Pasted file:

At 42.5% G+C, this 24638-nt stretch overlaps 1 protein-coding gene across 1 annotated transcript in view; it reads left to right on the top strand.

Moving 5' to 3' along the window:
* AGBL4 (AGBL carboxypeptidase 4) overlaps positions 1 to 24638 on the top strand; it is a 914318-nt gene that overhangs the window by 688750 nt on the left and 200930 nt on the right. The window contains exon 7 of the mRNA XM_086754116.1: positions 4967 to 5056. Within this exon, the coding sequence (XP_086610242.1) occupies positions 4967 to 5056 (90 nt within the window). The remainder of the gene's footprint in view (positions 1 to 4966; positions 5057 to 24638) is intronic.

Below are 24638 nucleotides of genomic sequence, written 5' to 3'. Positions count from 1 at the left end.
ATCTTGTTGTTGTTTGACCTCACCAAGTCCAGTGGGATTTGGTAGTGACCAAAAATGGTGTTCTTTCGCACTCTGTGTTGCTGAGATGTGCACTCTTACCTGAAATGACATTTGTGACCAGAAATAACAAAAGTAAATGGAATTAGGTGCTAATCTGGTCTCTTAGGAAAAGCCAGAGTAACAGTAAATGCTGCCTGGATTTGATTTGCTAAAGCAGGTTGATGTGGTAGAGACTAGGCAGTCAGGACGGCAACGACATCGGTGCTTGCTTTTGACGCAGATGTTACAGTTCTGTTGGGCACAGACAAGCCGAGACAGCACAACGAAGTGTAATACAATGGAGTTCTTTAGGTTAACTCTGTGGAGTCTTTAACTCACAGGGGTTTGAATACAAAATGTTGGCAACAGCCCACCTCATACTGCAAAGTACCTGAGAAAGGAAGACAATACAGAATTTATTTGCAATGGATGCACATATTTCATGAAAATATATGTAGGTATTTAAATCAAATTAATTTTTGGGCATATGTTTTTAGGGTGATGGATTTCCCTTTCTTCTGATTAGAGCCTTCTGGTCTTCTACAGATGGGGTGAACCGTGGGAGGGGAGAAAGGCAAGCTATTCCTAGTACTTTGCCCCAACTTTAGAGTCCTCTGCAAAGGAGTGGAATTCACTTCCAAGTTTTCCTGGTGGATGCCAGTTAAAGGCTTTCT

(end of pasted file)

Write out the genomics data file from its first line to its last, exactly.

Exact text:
At 42.5% G+C, this 24638-nt stretch overlaps 1 protein-coding gene across 1 annotated transcript in view; it reads left to right on the top strand.

Moving 5' to 3' along the window:
* AGBL4 (AGBL carboxypeptidase 4) overlaps positions 1 to 24638 on the top strand; it is a 914318-nt gene that overhangs the window by 688750 nt on the left and 200930 nt on the right. The window contains exon 7 of the mRNA XM_086754116.1: positions 4967 to 5056. Within this exon, the coding sequence (XP_086610242.1) occupies positions 4967 to 5056 (90 nt within the window). The remainder of the gene's footprint in view (positions 1 to 4966; positions 5057 to 24638) is intronic.

Below are 24638 nucleotides of genomic sequence, written 5' to 3'. Positions count from 1 at the left end.
ATCTTGTTGTTGTTTGACCTCACCAAGTCCAGTGGGATTTGGTAGTGACCAAAAATGGTGTTCTTTCGCACTCTGTGTTGCTGAGATGTGCACTCTTACCTGAAATGACATTTGTGACCAGAAATAACAAAAGTAAATGGAATTAGGTGCTAATCTGGTCTCTTAGGAAAAGCCAGAGTAACAGTAAATGCTGCCTGGATTTGATTTGCTAAAGCAGGTTGATGTGGTAGAGACTAGGCAGTCAGGACGGCAACGACATCGGTGCTTGCTTTTGACGCAGATGTTACAGTTCTGTTGGGCACAGACAAGCCGAGACAGCACAACGAAGTGTAATACAATGGAGTTCTTTAGGTTAACTCTGTGGAGTCTTTAACTCACAGGGGTTTGAATACAAAATGTTGGCAACAGCCCACCTCATACTGCAAAGTACCTGAGAAAGGAAGACAATACAGAATTTATTTGCAATGGATGCACATATTTCATGAAAATATATGTAGGTATTTAAATCAAATTAATTTTTGGGCATATGTTTTTAGGGTGATGGATTTCCCTTTCTTCTGATTAGAGCCTTCTGGTCTTCTACAGATGGGGTGAACCGTGGGAGGGGAGAAAGGCAAGCTATTCCTAGTACTTTGCCCCAACTTTAGAGTCCTCTGCAAAGGAGTGGAATTCACTTCCAAGTTTTCCTGGTGGATGCCAGTTAAAGGCTTTCT